Unfortunately the simplest approaches based on empirical Henry’s or Raoulth’s laws only permit the calculation of the composition of one phase and are not adapted for use with multiphase multicomponent systems.

Another way to reduce the computational time for the general coupled hydrodynamic-thermodynamic problem consists of splitting the thermodynamics and hydrodynamics. An example of such splitting is published in [10, 11], where the authors developed the so-called HT-splitting, an asymptotic procedure providing nonclassic thermodynamic equations completely independent of hydrodynamic equations. This approach has lead to a new kind of thermodynamic model made up of traditional algebraic relationships and new differential thermodynamic equations.

Completely different technique of splitting the thermodynamics and hydrodynamics was developed in [12] for mono-dimensional two-phase -component flow. By a specific replacement of variables, the conservation laws are transformed into a reduced closed auxiliary system containing just thermodynamic variables and one lifting hydrodynamic equation containing the phase saturation.

A cubic EOS has to be excessively complicated in order to be capable of capturing not only the single-phase behaviour of gas and liquid but also the transition two-phase zone. However, just within this zone the cubic EOS is not used: its complicated nonmonotonic behaviour is simply replaced by an isobaric straight line (Maxwell’s line) which corresponds to the true gas-liquid equilibrium. Then our logic was the following: it is not necessary to require that an EOS would describe the transition zone; then it is possible to describe liquid and gas by two different EOS, which may represent very simple equations. This becomes the significant source of simplifying equilibrium equations.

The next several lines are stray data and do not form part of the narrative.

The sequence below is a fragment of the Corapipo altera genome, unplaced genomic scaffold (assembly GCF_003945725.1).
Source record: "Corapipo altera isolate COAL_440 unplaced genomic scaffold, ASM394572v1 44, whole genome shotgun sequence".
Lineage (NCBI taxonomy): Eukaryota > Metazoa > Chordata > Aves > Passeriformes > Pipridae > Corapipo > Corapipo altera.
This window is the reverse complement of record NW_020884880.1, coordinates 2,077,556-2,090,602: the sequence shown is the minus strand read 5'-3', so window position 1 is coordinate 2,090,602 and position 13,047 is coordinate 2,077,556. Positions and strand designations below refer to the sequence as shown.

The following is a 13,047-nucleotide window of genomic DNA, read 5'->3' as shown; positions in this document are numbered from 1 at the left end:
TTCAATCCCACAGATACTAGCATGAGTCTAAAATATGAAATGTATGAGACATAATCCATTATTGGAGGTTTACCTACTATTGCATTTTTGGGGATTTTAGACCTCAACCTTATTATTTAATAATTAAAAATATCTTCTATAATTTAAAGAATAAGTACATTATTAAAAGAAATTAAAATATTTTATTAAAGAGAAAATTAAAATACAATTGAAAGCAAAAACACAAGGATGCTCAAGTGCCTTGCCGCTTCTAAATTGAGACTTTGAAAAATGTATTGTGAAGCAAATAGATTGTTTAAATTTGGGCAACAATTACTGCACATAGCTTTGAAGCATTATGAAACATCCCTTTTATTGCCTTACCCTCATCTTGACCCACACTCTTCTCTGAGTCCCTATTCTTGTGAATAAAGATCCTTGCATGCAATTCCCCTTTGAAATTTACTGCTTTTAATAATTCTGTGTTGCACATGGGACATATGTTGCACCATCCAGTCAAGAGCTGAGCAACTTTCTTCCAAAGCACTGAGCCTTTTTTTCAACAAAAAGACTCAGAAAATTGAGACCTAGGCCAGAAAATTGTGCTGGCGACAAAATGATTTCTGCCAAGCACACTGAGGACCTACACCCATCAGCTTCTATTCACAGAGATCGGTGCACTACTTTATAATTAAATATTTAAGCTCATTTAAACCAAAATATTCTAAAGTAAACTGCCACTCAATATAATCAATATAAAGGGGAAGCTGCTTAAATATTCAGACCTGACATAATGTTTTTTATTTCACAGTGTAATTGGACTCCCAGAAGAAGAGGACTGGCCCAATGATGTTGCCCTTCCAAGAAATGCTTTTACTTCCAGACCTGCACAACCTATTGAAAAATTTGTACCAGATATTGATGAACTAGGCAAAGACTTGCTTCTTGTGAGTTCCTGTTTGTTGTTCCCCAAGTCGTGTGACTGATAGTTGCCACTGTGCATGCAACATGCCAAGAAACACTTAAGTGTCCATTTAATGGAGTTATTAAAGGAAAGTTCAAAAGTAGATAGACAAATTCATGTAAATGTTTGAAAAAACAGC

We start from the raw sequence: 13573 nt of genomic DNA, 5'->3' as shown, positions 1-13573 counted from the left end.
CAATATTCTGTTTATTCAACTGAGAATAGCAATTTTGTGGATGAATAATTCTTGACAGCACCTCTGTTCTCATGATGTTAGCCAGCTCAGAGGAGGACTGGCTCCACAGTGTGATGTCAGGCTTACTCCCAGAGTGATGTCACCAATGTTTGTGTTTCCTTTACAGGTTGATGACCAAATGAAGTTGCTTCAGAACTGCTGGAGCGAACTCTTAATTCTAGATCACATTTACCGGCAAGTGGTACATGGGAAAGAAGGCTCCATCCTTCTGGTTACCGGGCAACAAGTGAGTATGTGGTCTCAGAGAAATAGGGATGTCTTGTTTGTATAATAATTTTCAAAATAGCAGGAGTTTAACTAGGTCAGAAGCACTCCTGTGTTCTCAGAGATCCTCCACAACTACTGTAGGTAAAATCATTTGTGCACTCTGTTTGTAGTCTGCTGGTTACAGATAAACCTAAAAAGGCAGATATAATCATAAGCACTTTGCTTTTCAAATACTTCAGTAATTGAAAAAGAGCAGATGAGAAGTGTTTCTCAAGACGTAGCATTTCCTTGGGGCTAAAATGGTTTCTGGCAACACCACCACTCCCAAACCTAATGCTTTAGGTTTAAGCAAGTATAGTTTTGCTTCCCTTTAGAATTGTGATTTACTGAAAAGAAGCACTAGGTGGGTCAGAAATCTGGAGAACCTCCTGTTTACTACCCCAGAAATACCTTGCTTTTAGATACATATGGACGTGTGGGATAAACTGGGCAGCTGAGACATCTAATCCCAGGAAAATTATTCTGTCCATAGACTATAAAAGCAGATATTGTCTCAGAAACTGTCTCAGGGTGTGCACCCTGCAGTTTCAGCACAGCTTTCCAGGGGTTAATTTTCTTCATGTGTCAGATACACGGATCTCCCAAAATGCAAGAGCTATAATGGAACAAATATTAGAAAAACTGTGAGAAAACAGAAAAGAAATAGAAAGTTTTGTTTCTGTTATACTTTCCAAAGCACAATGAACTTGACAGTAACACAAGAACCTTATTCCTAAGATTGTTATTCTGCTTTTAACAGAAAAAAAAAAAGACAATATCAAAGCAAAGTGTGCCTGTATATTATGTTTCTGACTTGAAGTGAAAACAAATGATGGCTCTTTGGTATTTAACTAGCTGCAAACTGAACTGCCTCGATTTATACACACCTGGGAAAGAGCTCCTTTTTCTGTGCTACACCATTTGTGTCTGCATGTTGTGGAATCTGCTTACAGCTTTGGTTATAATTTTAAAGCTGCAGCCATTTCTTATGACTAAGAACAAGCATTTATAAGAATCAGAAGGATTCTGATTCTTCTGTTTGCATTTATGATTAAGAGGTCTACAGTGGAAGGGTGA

The system of equilibrium equations and two different EOS for gas and liquid will be called the dissymmetric equilibrium model.

The approach based on dissymmetric EOS is not new and is frequently applied in chemistry for various purposes. A lot of other papers exist when the dissymmetric models are applied to calculate some thermodynamic parameters of mixtures. Their application to calculate phase equilibria is less known. This was done first probably by Kelvin, who used the model of the ideal gas and an incompressible liquid to describe the equilibrium controlled by capillary forces for a monocomponent fluid. The dissymmetric EOS for two-component fluids was applied in [13] to calculate the two-phase envelop. In [14] the generalization of the Kelvin equation was obtained for multicompositional mixtures by applying the real-gas EOS and an incompressible liquid and by introducing the new concept of a “*mixed volume*.” The resulting equation is valid only near the dew point.

Another kind of dissymmetric models, known as the phi-gamma approach, has been used for decades in chemical engineering thermodynamics [15]. In this approach vapor is described by an EOS, while liquid is described by the activity coefficient. The model used for the activity coefficient represents some semiempirical approximations but never an EOS.